Updated on April 4, 2022
The term “intra-community supply and acquisition” (ICSA) refers to the movement of goods between EU Member States (MS) (EU). In order to calculate VAT, there were two transactions:
within a specific community (ICA)
local sources of supplies (ICS).
This section focuses on the VAT treatment of ICS goods. An ICS is a term used to describe the transfer of goods from one EU Member State to another. The buyer is responsible for calculating and submitting VAT in some transactions. The buyer is in charge of paying the VAT, not the seller.
What is the purpose of this section?
when products imported into the EU are subject to EU VAT (EU)
Keep in mind the following evidence when creating an ICS:
The EU’s product supply is referred to as “triangulating.”
Delivery of new modes of transportation to a person in another EU Member State is subject to VAT.
VAT obligations arise when excisable items are sent to another EU Member State.
Zero rate of VAT on ICS of goods
The things must first be made available locally before they may be transported (ICS).
A zero percent VAT rate is possible if the following requirements are met:
If the customer is VAT registered in another EU member state, you must get and record their VAT registration number (including country prefix)
The items must be shipped or transported to another EU member state, and the provider must submit complete VIES returns in accordance with legal requirements.
If any of the following five conditions are not met, the consumer must be charged the appropriate rate of Irish VAT.
If the VIES return requirement is not met, the Zero rate does not apply to the supply of goods.
There is a chance that Revenue does not think that the products were sold and delivered to a VAT registered individual in another Member State of the European Union. In some cases, the provider is responsible for charging Irish VAT.
Should zero-rating conditions turn out to be true, however:
The customer may be able to get the VAT they paid to the supplier back in order to make a change to their VAT return for that time period.
What is triangulation?
Triangulation is the exchange of two shipments of goods between three VAT-registered dealers in three different EU Member States. As an illustration, consider the case of commerce between two Member States (MS1 and MS2) (MS2). However, the goods are sent to a third-party trader in another country (MS3).
Triangular transactions have necessitated the implementation of a simplified solution to ease the administrative and compliance burdens on traders and tax authorities. Simplification measures can only be enacted if the VAT registration of all three traders is in the European Union.
The following is a broad description of how simplicity measures work:
A zero-rated intra-Community supply exists between enterprises A and B. (ICS).
The supply is documented in a VAT information exchange system (VIES) return in the form of an invoice from company A to company B.
An EU acquisition has been made using firm B’s VAT number (ICA). When Company B files its VAT return, it includes the ICA as an expense.
Through a third-party vendor, Firm B provides VAT-free services to Firm C. Company C records this transaction as a received supply for the purposes of calculating VAT. Thus, in Member State 3, it is presumed that company C has accounted for company B’s VAT responsibility through its operations there.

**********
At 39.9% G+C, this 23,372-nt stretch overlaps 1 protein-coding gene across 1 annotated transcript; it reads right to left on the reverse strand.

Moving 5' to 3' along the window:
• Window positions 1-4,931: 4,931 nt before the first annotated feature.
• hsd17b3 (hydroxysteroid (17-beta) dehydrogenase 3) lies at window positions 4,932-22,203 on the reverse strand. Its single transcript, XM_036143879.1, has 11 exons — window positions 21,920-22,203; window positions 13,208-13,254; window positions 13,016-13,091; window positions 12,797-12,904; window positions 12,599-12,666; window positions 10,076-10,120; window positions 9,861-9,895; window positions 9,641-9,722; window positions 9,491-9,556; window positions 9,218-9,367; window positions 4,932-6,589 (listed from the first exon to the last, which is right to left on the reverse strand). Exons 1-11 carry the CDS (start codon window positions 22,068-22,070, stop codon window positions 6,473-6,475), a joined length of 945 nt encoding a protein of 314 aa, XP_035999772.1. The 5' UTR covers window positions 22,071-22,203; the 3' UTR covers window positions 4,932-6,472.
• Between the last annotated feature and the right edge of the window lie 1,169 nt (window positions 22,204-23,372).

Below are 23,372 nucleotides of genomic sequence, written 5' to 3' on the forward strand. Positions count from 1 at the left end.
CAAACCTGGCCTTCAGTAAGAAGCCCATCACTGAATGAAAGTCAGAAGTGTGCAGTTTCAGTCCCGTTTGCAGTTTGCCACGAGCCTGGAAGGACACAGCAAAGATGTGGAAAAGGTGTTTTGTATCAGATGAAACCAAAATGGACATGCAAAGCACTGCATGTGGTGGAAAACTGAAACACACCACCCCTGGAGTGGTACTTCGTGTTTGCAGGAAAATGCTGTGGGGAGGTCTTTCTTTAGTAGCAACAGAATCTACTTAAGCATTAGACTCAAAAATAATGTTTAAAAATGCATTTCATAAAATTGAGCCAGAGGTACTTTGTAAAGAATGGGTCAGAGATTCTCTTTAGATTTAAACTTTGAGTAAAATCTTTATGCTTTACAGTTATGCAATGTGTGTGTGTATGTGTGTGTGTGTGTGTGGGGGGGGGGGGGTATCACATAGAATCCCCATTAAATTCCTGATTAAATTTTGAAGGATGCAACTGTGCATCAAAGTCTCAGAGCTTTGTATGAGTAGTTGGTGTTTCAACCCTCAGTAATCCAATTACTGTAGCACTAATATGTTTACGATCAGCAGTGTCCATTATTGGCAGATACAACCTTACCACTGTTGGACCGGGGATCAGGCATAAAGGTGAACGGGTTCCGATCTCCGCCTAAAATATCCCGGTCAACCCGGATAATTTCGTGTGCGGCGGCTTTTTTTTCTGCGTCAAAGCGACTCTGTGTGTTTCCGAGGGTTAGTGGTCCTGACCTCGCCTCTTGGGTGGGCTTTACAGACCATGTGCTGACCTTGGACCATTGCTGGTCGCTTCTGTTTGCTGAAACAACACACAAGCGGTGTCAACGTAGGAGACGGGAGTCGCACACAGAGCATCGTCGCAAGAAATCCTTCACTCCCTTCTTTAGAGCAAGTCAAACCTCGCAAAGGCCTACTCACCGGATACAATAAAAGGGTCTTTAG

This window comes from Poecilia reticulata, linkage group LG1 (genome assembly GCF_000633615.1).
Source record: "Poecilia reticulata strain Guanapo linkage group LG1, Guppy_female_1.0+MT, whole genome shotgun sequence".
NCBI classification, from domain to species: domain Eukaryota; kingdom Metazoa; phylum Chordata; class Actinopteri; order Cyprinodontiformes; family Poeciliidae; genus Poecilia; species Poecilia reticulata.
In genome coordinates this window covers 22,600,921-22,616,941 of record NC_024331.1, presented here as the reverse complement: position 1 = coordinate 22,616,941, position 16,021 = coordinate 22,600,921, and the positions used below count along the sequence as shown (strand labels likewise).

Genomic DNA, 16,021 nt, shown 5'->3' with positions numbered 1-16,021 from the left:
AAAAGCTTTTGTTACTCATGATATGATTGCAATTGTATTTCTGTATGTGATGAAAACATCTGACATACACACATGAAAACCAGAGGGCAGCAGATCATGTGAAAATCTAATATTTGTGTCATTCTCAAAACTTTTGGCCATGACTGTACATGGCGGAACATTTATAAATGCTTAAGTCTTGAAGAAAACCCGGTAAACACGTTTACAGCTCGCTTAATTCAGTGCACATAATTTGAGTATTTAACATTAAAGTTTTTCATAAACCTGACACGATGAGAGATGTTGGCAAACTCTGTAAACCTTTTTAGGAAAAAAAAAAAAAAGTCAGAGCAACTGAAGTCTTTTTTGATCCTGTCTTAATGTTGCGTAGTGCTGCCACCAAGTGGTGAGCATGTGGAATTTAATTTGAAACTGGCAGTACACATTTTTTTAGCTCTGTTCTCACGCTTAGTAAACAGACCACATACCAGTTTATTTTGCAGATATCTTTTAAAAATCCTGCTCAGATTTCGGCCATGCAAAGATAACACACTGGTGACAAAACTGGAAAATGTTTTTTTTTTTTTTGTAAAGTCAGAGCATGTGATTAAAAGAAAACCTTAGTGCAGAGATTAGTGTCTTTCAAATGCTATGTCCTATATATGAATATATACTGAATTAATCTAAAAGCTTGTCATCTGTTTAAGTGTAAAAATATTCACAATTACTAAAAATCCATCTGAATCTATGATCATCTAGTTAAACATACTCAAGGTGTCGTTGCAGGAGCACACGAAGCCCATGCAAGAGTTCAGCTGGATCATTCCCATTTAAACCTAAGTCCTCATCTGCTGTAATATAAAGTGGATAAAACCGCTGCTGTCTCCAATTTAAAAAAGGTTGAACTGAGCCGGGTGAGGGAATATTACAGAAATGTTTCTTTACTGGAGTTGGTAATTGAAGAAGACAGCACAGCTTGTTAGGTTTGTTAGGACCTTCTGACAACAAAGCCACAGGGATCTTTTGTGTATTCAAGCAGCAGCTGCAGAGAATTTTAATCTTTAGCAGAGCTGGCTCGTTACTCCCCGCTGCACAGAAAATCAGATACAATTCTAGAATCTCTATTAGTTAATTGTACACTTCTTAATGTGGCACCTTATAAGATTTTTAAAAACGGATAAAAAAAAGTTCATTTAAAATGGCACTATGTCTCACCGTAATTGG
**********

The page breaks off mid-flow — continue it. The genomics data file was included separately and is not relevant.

Firm C subtracts the refund from its VAT return when it is entitled to one.
A transaction where more than three parties are engaged.
The simplification measure can only be used in a standard triangulation scenario. Whenever more than three corporations are involved, strict legal procedures must be adhered to (for example, successive sales between businesses in Member State 2). Registration in at least one other EU Member State may be required depending on the individual circumstances.
Evidence required for ICS of goods
Documentation is needed to establish that products have been shipped out of the state and removed.
Presumption that items have already been moved
It is safe to assume that the items have been sent and delivered if the vendor is in possession of particular documentation.
Additional guidance provides more details on the materials that must be submitted.
These documents are not required for the Zero rate to apply if the supplier does not have them in their possession. If evidence of dispatch and transportation can be shown, the Zero rate can still be used. Whoever arranges the transportation will have to provide evidence. To demonstrate that the transportation took place under certain conditions, the following sections provide examples of evidence that could be utilised in that regard.
Proving goods have been transported without engagement of presumption of transport
No, the zero-rate does not inherently suggest the supplier does not have the documentation required to invoke the presumption of transit. In some cases, the zero rate can still be applied provided there is sufficient evidence of dispatch and transportation. Whoever arranges the transportation will have to provide evidence. The following sections detail the many possibilities.
The provider is in charge of coordinating transportation.
Documentation of the supply and delivery of goods to a customer should be kept by that company if it arranged the transportation.